Trump Talks $1M "Small Loan" from Father, Iowa Tweet, McDonald's, Hillary Clinton on 'Today'
The Republican front-runner fielded questions from Matt Lauer and roughly 125 New Hampshire voters during a town hall forum on Monday morning.
On Monday morning, Donald Trump became the second presidential candidate to take his place in a town hall presented by NBC's Today show.
The Republican frontrunner fielded questions from Matt Lauer and roughly 125 voters, including Trump supporters and those who are still undecided, at the Atkinson Resort and Country Club in Atkinson, New Hampshire.
During the nearly hour-long event, Trump repeated much of his campaign rhetoric about illegal immigration, offering specific examples about crime and incidences of rape for which he blames illegal immigration, and talking about his plan to build a wall between the U.S. and Mexico; support for women; and going after ISIS.
On that last issue, when Lauer asked the audience to applaud if they wanted large numbers of U.S. troops to go into Iraq and fight ISIS, no one responded and then there was some weak applause when prompted.
Trump also repeatedly insisted that he's "a nice person" when asked about his tendency to use harsh language to refer to other people, including his opponents.
However, he didn't have such nice things to say about the media. Before the town hall even began, Trump spoke to a group of 1,200 people, in which he said of the media, 30 percent are good and 50 percent are terrible. Lauer asked Trump into which category he falls and Trump said Lauer has always been good to him and treated him fairly.
"The media is really not very good, but you have always treated me fairly," Trump said of Lauer.
The presidential candidate also trashed Iowa's Des Moines Register, which showed him polling lower than Ben Carson in the state.
"The Des Moines Register is a terrible paper as far as I'm concerned," Trump said. "Very liberal paper by the way."
Speaking of Iowa, Trump also elaborated on his recent Twitter snafu in which his account retweeted a question about whether Carson is leading in the polls in Iowa because "Too much Monsanto in the corn creates issues in the brain." Trump tweeted that an intern "accidentally" sent that out, but now reports are saying that interns don't have access to Trump's account.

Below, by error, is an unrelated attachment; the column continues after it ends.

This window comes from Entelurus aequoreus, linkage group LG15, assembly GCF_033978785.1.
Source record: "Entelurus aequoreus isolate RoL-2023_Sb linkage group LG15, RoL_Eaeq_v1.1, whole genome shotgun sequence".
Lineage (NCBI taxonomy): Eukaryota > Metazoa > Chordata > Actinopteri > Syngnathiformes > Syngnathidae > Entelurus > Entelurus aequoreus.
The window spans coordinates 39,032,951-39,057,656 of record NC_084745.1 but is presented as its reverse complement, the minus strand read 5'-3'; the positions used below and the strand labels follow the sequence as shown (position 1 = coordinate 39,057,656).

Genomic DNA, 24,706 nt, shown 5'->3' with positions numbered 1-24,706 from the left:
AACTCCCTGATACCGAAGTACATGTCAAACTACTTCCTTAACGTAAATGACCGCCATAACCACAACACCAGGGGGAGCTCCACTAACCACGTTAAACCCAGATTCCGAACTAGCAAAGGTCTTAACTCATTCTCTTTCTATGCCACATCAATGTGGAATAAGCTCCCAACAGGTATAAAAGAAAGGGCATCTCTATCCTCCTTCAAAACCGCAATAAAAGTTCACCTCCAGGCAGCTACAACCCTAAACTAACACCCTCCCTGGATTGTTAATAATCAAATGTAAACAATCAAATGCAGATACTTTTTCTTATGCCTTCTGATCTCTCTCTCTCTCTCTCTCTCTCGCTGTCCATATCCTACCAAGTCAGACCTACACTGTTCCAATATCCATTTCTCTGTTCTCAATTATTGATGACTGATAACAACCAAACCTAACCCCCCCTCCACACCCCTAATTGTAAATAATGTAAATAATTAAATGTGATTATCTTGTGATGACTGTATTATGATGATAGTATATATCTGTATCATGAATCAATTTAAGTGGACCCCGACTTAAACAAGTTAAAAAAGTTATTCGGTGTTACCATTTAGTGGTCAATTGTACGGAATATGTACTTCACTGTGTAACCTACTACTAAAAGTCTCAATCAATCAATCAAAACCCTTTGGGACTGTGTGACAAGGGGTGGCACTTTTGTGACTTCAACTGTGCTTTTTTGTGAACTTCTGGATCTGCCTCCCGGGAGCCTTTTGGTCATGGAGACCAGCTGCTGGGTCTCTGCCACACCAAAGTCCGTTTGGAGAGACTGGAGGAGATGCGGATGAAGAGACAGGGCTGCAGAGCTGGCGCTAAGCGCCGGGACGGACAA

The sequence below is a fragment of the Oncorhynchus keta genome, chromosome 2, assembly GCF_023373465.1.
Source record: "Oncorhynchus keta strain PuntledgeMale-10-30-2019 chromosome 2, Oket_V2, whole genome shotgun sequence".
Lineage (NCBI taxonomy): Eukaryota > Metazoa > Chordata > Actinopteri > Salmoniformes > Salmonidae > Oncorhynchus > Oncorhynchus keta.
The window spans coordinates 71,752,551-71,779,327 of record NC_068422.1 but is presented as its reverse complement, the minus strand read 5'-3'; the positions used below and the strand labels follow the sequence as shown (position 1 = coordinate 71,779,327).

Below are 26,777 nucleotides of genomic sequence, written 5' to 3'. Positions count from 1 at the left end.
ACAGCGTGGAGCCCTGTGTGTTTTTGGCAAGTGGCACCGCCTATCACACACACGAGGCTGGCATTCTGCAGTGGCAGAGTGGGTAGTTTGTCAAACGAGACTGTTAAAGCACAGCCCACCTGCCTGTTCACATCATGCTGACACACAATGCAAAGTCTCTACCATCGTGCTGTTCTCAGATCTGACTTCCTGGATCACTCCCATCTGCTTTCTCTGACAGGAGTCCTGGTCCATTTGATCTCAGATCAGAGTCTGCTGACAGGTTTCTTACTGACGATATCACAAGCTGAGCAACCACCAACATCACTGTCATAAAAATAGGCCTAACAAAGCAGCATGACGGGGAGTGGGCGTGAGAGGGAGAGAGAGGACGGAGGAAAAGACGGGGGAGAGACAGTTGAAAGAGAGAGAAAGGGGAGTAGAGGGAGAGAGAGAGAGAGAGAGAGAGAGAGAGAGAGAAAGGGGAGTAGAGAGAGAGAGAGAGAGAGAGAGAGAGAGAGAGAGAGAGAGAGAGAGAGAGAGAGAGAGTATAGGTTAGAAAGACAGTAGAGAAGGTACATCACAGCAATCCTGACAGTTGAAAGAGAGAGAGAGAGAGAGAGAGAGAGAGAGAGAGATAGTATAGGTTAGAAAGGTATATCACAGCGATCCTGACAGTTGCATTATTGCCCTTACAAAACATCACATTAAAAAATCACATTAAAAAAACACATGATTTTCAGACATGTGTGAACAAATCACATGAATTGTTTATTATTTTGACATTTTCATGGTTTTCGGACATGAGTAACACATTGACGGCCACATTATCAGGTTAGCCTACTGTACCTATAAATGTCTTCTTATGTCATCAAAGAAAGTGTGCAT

Trump explained on Today that while he does "90 percent" of his own tweeting, he has five other "very smart people" who tweet for him when he's not able to do so himself.
"It was actually a little bit of a joke, the person thought it was funny. Essentially anybody who votes for Carson has to have a problem with their brain — that's what they said. They thought it was cute. I didn't think it was cute. I took it off," Trump said. "It wasn't a big deal. Frankly I probably would have been better off just leaving it there but I didn't like it ... I actually probably should have left it up, nobody would have cared about it."
Trump also took questions from users on social media, one of whom asked the real-estate mogul if he's ever eaten at McDonald's, worn blue jeans and driven a car. Trump revealed that he ate food from McDonald's the night before and has worn blue jeans and he drives himself often, including last week.
The real-estate mogul also opened up about his humble beginnings. When asked whether he'd ever been told "no" in his life, Trump said, "Oh many times. My whole life, really, has been a no. It has not been easy for me. I started off in Brooklyn. My father gave me a small loan of a million dollars. I came into Manhattan, and I had to pay him back, and I had to pay him back with interest. But I came into Manhattan and I started buying properties, and I did great."
Lauer then took a moment to highlight that Trump characterized the million dollars from his father as a "small loan," noting "that probably is going to seem pretty easy to a lot of people."
"By the way, let's just put this in perspective. You said it hasn't been easy for you, but my dad gave me a million-dollar loan," Lauer said.
"You're right, but a million dollars isn't very much compared to what I've built," Trump replied. "I mean, I've built one of the great companies, but it's always been, you know, 'you can't do this,' 'you can't do that.'"
Democratic frontrunner Hillary Clinton was the first presidential candidate to take part in Today's town hall during this election cycle, fielding questions from Savannah Guthrie and New Hampshire voters earlier this month.
Trump was also asked what he would get Hillary Clinton for her birthday, which is also on Monday, and he said he wishes her "Happy birthday and lots of love," but stressed that the two of them are going to have a tough battle.
Earlier, despite his insistence that he's nice, Trump said that the current election will be based on "competence," and claimed that the U.S. is currently being run by "stupid people." Lauer asked Trump, with his penchant for calling his opponents "stupid" and using other derogatory terms including about people's appearance, whether he's setting the right example for kids dealing with online bullying.
"I hope I am," Trump said, "I'm a leader. Every poll said that I'm the best leader by far of every candidate."
Trump declined a voter's request for him to reveal one of his weaknesses saying, "I'd like to do that but then I'd expose the weaknesses to Putin and then everybody else and we don't want to do that, right?...I have weaknesses, I really believe I have weaknesses. I don't like exposing them because if I expose them then the enemy knows."